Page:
Webster's Dictionary, 1913

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Stridulate transitive verb [ See Stridulous .] To make a shrill, creaking noise ; specifically (Zoology) , to make a shrill or musical sound, such as is made by the males of many insects.

Stridulation noun The act of stridulating. Specifically: (Zoology) (a) The act of making shrill sounds or musical notes by rubbing together certain hard parts, as is done by the males of many insects, especially by Orthoptera, such as crickets, grasshoppers, and locusts. (b) The noise itself.

» The crickets stridulate by rubbing together the strong nervures of the fore wings. Many grasshoppers stridulate by rubbing the hind legs across strong nervures on the fore wings. The green grasshoppers and katydids stridulate by means of special organs at the base of the fore wings.

Stridulator noun [ New Latin ] That which stridulates. Darwin.

Stridulatory adjective Stridulous; able to stridulate; used in stridulating; adapted for stridulation. Darwin.

Stridulous adjective [ Latin stridulus . See Strident .] Making a shrill, creaking sound. Sir T. Browne.

The Sarmatian boor driving his stridulous cart.
Longfellow.

Stridulous laryngitis (Medicine) , a form of croup, or laryngitis, in children, associated with dyspnœa, occurring usually at night, and marked by crowing or stridulous breathing.

Strife noun [ Old French estrif . See Strive .]
1. The act of striving; earnest endeavor. [ Archaic] Shak.

2. Exertion or contention for superiority; contest of emulation, either by intellectual or physical efforts.

Doting about questions and strifes of words.
1 Tim. vi. 4.

Thus gods contended -- noble strife -
Who most should ease the wants of life.
Congreve.

3. Altercation; violent contention; fight; battle.

Twenty of them fought in this black strife .
Shak.

These vows, thus granted, raised a strife above
Betwixt the god of war and queen of love.
Dryden.

4. That which is contended against; occasion of contest. [ Obsolete] "Lamenting her unlucky strife ." Spenser.

Syn. -- Contest; struggle; quarrel. See Contention .

Strifeful adjective Contentious; discordant.

The ape was strifeful and ambitious.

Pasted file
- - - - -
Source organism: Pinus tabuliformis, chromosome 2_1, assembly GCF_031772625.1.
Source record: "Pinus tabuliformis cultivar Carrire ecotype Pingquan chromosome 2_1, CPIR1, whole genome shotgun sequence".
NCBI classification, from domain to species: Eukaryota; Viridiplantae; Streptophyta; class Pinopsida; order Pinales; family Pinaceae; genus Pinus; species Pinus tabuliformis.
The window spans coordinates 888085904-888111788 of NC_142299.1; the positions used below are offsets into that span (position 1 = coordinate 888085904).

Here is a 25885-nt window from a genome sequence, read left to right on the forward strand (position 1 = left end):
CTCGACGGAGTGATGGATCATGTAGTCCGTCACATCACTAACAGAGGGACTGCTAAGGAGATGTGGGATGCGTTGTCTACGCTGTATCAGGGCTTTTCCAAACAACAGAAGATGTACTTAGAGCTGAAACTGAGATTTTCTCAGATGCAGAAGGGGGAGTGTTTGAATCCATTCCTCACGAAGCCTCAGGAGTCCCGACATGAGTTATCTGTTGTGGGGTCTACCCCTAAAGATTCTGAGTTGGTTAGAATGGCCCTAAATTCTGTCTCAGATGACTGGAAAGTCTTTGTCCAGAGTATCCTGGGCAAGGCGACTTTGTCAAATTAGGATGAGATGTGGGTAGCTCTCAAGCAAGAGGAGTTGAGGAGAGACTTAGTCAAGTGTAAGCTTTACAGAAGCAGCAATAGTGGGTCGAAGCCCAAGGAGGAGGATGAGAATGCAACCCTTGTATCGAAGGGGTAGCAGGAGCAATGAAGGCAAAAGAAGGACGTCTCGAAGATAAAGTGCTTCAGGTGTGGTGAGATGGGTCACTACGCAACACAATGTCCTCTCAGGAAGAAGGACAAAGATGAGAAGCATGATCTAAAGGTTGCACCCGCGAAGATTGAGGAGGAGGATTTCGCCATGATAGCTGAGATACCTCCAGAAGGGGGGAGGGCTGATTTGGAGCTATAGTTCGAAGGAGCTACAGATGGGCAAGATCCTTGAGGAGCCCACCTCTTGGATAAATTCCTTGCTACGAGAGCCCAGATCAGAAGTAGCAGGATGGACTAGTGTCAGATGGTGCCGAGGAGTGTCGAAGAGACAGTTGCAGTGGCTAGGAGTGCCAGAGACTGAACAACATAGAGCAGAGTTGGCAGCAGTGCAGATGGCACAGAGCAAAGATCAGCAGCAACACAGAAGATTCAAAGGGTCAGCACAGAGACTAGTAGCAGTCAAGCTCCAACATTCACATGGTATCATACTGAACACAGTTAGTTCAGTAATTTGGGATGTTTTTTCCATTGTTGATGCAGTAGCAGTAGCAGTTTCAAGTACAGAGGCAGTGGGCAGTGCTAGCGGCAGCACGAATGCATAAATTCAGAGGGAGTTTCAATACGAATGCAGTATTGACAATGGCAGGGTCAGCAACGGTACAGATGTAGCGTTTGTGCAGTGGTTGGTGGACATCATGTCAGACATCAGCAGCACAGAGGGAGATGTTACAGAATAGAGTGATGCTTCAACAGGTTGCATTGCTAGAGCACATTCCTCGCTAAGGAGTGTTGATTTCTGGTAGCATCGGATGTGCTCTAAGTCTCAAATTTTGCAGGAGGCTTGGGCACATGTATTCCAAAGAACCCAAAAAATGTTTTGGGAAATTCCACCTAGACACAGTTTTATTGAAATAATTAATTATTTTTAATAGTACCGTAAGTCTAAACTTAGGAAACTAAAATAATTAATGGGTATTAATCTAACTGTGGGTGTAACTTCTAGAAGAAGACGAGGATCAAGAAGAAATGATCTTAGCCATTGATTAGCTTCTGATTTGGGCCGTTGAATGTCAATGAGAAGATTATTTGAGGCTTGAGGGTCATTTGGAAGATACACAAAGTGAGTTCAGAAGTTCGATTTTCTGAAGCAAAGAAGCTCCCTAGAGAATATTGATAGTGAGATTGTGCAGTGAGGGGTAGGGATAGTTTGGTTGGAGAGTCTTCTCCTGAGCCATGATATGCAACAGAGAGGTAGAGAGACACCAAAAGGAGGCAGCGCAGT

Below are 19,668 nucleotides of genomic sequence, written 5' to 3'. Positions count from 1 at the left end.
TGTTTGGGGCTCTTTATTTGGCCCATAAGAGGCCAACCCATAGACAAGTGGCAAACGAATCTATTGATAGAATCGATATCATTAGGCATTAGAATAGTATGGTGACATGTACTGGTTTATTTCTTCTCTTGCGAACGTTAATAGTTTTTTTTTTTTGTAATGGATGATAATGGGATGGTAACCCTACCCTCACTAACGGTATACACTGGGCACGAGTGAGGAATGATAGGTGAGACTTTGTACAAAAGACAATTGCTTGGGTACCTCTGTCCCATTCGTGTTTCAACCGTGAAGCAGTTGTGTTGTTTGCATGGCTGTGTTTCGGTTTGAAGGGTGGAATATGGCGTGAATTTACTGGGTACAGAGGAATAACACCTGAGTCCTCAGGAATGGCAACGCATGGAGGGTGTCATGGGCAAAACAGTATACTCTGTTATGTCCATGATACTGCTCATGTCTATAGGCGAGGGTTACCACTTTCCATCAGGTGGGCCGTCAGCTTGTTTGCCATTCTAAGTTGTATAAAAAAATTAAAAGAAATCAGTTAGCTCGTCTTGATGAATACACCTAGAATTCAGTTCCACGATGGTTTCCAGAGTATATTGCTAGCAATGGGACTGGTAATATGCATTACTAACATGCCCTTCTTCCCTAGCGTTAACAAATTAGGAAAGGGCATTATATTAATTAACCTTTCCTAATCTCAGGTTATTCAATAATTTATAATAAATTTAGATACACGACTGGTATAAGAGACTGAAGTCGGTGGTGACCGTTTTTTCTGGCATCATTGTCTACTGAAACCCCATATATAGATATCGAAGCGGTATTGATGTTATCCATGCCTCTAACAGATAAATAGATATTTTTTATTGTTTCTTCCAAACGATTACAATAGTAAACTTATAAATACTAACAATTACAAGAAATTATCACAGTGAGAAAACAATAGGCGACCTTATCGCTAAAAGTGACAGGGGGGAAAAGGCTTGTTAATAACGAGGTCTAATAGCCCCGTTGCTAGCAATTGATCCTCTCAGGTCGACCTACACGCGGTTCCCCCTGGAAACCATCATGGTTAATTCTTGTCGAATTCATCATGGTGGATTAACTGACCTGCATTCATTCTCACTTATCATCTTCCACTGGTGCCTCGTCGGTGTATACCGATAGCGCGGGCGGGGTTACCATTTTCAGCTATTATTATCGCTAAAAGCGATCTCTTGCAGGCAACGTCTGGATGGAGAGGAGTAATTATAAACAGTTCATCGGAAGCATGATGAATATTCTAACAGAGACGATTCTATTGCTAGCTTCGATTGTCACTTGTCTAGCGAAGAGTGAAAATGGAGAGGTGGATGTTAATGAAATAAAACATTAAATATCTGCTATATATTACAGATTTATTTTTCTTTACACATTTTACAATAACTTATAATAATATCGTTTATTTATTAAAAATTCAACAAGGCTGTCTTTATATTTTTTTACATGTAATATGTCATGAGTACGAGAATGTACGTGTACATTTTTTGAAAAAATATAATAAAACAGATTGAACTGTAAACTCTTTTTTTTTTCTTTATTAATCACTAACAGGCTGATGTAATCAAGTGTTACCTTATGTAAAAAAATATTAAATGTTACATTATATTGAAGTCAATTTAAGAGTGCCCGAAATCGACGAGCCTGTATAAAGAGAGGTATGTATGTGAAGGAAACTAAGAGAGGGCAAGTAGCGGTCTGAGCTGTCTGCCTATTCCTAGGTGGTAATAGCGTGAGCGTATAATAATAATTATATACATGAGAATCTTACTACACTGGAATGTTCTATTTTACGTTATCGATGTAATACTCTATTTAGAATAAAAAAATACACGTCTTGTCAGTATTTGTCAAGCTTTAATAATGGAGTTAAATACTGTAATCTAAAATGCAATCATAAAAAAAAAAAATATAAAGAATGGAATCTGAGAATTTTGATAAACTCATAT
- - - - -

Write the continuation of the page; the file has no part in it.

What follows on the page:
Spenser.

Strigate adjective (Zoology) Having transverse bands of color.

Striges noun plural [ Latin , plural of strix a streech owl; confer Greek ... a screaming night bird.] (Zoology) The tribe of birds which comprises the owls.

Strigil noun [ Latin strigilis , from stringere to graze, scrape.] (Gr. & Rom. Antiq.) An instrument of metal, ivory, etc., used for scraping the skin at the bath.

Strigillose adjective [ Dim. from strigose .] (Botany) Set with stiff, slender bristles.

Strigine adjective (Zoology) Of or pertaining to owls; owl-like.

Strigment noun [ Latin strigmentum .] Scraping; that which is scraped off. [ Obsolete] Sir T. Browne.

Strigose adjective [ Confer French strigueux . See Strigil .] (Botany) Set with stiff, straight bristles; hispid; as, a strigose leaf.

Strigous adjective (Botany) Strigose. [ R.]

Strike transitive verb [ imperfect Struck ; past participle Struck , Stricken ( Stroock Strucken Obsolete); present participle & verbal noun Striking . Struck is more commonly used in the past participle than stricken .] [ Middle English striken to strike, proceed, flow, Anglo-Saxon strīcan to go, proceed, akin to Dutch strijken to rub, stroke, strike, to move, go, German streichen , Old High German strīhhan , Latin stringere to touch lightly, to graze, to strip off (but perhaps not to Latin stringere in sense to draw tight), striga a row, a furrow. Confer Streak , Stroke .]
1. To touch or hit with some force, either with the hand or with an instrument; to smite; to give a blow to, either with the hand or with any instrument or missile.

He at Philippi kept
His sword e'en like a dancer; while I struck
The lean and wrinkled Cassius.
Shak.

2. To come in collision with; to strike against; as, a bullet struck him; the wave struck the boat amidships; the ship struck a reef.

3. To give, as a blow; to impel, as with a blow; to give a force to; to dash; to cast.

They shall take of the blood, and strike it on the two sideposts.
Ex. xii. 7.

Who would be free, themselves must strike the blow.
Byron.

4. To stamp or impress with a stroke; to coin; as, to strike coin from metal: to strike dollars at the mint.

5. To thrust in; to cause to enter or penetrate; to set in the earth; as, a tree strikes its roots deep.

6. To punish; to afflict; to smite.

To punish the just is not good, nor strike princes for equity.
Prov. xvii. 26.

7. To cause to sound by one or more beats; to indicate or notify by audible strokes; as, the clock strikes twelve; the drums strike up a march.

8. To lower; to let or take down; to remove; as, to strike sail; to strike a flag or an ensign, as in token of surrender; to strike a yard or a topmast in a gale; to strike a tent; to strike the centering of an arch.

9. To make a sudden impression upon, as by a blow; to affect sensibly with some strong emotion; as, to strike the mind, with surprise; to strike one with wonder, alarm, dread, or horror.